How to manipulate your microbiome to work for you?
Over this past year I’ve worked with quite a few athletes (age group and professional) who have been battling undue fatigue, anxiety, GI issues, and overwhelming cravings. Lab results in all these athletes came back in the “normal” range, but they still struggled with these aforementioned issues regardless of rest or other interventions. Understanding how different strains of gut bacteria affect physiological and psychological outcomes, individualized plans to “reset” their gut flora alleviated the issues completely.
The easiest way to manipulate the gut flora is by the use of probiotics. Probiotics come in many different forms: tablets, pills/capsules, powders, yogurt/dairy drinks. Knowing what strains of bacteria to look for to help with specific symptoms is a bit tricky; but worth the time. For example, individuals who are stress-prone (anxious, poor sleep, high heart rate) with sweet-fat cravings have been shown to be low in the Lactobacilli strain, in particular L.casei, L.helevticus, and bifidobacterium longum. By treating the gut with probiotics, this can decrease the effect on the vagus nerve, reducing stress-related responses and sweet-fat cravings. The probiotic brand I most recommend is the Ultimate Flora (and often the Critical Care line of the brand). This one has a wide spectrum of the Lactobacilli and Bifidobacterium that work symbiotically whereas other OTC brands just include the traditional Lactobacillus acidophilus and/or bifidobacterium longus.
Stacy Sims, MSc, PhD, served as an exercise physiologist and nutrition scientist at Stanford University specializing in recovery and nutritional adaptations for health, body composition, and maximizing performance. During the past decade she has worked as an environmental physiologist and nutrition specialist for top professional cyclists and triathletes, ultra-endurance athletes, the Garmin/Slipstream Pro Cycling Team, USA Cycling Olympic Team (BMX and women’s track cycling), Team Tibco, Flying Lizard Motorsports, and Team Leopard-Trek, among others. She competes as a Cat 1 road cyclist and elite XTerra triathlete and is co-founder of OSMO Nutrition.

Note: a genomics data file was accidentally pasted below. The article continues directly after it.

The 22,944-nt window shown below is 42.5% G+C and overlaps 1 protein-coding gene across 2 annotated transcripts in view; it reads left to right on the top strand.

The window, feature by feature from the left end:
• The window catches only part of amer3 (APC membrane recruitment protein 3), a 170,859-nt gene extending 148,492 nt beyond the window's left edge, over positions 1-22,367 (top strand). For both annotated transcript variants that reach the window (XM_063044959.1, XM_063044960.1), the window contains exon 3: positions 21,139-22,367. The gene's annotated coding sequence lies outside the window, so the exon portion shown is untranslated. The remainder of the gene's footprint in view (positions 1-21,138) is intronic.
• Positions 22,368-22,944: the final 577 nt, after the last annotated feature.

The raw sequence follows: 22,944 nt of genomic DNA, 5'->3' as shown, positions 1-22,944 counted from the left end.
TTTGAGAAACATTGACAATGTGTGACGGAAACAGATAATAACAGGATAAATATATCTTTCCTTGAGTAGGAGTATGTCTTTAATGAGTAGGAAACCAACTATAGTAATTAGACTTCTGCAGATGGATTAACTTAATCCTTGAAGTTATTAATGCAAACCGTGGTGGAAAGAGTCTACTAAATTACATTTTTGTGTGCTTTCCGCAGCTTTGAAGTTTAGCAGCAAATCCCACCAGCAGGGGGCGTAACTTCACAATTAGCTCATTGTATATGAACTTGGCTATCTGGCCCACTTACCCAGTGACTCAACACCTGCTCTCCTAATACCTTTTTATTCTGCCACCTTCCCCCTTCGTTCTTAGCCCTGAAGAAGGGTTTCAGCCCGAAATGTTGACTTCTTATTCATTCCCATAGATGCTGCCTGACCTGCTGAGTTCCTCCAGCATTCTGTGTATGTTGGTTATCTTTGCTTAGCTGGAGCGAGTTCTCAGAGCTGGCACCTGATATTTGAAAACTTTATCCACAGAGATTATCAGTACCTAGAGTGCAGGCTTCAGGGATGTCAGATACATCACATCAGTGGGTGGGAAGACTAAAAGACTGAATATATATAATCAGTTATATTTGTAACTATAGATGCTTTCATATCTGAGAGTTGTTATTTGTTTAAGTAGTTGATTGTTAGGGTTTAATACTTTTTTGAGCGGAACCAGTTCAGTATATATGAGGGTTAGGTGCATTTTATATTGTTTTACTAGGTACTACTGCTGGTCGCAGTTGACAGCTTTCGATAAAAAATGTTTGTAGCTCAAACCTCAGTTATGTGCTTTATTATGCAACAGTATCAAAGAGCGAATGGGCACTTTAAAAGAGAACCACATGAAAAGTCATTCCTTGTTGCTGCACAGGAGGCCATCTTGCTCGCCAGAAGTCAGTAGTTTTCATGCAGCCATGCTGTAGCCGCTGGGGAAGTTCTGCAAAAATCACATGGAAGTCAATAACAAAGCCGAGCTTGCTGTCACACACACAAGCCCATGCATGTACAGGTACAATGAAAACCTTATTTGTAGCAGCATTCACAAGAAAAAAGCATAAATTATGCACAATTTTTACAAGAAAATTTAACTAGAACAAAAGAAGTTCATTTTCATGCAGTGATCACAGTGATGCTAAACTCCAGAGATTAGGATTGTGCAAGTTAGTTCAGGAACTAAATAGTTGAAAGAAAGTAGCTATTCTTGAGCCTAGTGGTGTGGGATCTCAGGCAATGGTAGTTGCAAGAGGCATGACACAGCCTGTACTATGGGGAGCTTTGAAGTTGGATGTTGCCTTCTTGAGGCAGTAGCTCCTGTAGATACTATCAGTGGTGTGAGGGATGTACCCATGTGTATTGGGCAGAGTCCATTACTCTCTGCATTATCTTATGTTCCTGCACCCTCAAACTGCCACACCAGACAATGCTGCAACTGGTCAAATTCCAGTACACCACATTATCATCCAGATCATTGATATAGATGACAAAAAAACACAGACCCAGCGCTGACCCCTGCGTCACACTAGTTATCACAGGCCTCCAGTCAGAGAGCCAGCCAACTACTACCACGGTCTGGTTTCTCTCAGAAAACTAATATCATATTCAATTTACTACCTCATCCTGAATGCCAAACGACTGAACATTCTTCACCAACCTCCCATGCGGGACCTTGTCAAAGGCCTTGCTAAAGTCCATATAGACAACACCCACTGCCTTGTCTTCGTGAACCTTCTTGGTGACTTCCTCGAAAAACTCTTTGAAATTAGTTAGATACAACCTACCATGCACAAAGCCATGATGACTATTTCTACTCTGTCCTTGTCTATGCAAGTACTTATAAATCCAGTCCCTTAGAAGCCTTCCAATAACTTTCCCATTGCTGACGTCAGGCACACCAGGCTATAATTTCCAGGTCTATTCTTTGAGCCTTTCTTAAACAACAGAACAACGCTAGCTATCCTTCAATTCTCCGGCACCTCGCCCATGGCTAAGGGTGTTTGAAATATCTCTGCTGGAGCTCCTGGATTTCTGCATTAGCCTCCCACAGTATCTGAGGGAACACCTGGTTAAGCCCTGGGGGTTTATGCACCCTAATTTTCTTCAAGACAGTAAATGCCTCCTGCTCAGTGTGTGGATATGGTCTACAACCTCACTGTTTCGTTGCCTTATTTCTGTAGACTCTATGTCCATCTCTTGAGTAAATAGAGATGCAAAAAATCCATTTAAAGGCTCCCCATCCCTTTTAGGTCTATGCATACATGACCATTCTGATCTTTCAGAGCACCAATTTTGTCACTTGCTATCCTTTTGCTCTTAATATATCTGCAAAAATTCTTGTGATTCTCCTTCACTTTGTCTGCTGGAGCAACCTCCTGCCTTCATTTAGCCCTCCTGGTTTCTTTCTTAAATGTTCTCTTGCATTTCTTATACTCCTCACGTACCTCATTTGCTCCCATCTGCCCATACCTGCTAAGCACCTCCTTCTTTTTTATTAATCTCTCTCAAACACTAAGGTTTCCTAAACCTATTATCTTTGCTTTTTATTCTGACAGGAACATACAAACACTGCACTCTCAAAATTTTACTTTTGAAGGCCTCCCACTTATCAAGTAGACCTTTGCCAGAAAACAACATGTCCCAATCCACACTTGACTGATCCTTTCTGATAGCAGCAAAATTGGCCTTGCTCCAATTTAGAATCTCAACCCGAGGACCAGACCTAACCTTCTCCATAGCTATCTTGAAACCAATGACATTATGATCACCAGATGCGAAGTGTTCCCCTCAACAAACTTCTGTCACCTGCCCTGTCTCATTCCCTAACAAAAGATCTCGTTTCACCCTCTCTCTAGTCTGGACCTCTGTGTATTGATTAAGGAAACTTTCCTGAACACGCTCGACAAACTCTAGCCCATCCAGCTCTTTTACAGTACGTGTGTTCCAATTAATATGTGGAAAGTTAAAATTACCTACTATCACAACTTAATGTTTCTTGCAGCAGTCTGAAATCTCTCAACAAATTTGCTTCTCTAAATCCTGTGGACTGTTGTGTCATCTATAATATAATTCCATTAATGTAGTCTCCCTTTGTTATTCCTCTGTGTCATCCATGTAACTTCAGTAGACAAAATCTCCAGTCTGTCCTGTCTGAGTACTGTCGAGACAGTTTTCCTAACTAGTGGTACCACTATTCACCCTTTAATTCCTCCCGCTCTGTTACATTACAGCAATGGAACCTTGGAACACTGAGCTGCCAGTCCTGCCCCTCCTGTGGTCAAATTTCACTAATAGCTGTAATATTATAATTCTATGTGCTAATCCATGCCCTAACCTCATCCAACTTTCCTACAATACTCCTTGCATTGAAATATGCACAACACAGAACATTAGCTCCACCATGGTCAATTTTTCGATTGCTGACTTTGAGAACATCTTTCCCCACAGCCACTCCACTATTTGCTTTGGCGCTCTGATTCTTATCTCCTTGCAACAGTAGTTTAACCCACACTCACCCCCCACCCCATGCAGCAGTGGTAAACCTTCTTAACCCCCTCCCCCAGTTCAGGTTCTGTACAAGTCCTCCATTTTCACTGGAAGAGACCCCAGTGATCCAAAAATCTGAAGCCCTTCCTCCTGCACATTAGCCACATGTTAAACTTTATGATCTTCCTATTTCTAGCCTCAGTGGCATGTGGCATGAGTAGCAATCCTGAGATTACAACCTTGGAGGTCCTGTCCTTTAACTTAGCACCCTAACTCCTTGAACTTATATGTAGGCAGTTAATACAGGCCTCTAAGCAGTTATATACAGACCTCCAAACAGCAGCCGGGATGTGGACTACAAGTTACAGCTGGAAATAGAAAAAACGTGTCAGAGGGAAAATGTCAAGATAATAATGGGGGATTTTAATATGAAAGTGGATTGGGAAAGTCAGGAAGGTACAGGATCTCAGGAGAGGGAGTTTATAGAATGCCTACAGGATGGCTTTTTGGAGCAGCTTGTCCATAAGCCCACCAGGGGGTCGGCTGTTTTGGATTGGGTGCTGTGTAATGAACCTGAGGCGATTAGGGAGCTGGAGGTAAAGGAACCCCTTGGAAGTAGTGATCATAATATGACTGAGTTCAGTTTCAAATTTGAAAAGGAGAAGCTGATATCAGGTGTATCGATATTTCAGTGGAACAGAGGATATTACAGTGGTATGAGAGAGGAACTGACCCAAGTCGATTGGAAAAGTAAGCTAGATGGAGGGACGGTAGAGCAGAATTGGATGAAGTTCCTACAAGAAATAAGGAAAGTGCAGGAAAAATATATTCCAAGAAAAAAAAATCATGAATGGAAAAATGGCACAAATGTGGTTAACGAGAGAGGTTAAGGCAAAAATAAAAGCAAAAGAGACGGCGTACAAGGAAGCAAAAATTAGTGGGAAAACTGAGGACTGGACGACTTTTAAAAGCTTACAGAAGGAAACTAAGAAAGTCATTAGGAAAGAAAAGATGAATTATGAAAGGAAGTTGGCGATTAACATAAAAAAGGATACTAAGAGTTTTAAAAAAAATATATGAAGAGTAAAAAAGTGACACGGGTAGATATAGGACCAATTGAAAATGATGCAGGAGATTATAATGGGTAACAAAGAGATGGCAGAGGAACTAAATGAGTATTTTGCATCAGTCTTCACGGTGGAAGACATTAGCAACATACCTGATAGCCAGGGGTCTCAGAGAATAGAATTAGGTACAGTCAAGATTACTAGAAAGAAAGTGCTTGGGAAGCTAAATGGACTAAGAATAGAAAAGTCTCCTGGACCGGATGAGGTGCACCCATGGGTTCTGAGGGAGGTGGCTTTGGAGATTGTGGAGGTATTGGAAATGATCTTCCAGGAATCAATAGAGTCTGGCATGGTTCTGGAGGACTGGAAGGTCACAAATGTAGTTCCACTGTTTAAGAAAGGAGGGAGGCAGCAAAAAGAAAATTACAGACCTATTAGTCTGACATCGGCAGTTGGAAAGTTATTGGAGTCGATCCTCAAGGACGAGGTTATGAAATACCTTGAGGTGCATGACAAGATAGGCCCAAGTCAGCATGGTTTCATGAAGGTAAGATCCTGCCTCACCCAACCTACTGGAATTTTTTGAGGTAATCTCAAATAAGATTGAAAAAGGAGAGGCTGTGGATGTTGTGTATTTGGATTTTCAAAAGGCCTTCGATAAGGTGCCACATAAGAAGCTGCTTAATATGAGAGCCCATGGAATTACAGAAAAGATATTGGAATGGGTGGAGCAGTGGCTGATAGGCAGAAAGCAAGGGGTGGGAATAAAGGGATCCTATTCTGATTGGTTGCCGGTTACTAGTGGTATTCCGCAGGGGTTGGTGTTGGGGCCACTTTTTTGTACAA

1. Kocelak P, Zak-Gol A, Zahorska-Markiewicz et al. Resting energy expenditure and gut microbiota in obese and normal weight subjects. Eur Rev Med Pharmacol Sci 2013;17:2816-2821
2. Alcock J, Maley CC, Aktipis C.A. Is eating behavior manipulated by the gastrointestinal microbiota? Evolutionary pressures and potential mechanisms. Bioessays 2014; 36:71-81.
3. Khanna S, Tosh PK. A clinician’s primer on the role of microbiome in human health and disease. Mayo Clin Proc. 2014;89:107-114.
4. Rezzi S, Ramadan Z, Martin FP, Fay LB, et al. 2007. Human metabolic phenotypes link directly to specific dietary preferences in healthy individuals. J Proteome Res6: 4469–77.
5. Messaoudi M, Lalonde R, Violle N, Javelot H, et al. 2011. Assessment of psychotropic-like properties of a probiotic formulation (Lactobacillus helveticus R0052 and Bifidobacterium longum R0175) in rats and human subjects. Br J Nutr105: 755–64.
6. Chiu IM, Heesters BA, Ghasemlou N, Von Hehn CA, et al. 2013. Bacteria activate sensory neurons that modulate pain and inflammation. Nature501: 52–7.
7. Clarke G, Stilling RM, Kennedy PJ, Stanton C, et al. 2014. Gut microbiota: the neglected endocrine organ. Mol Endocrinol (me2014:1108).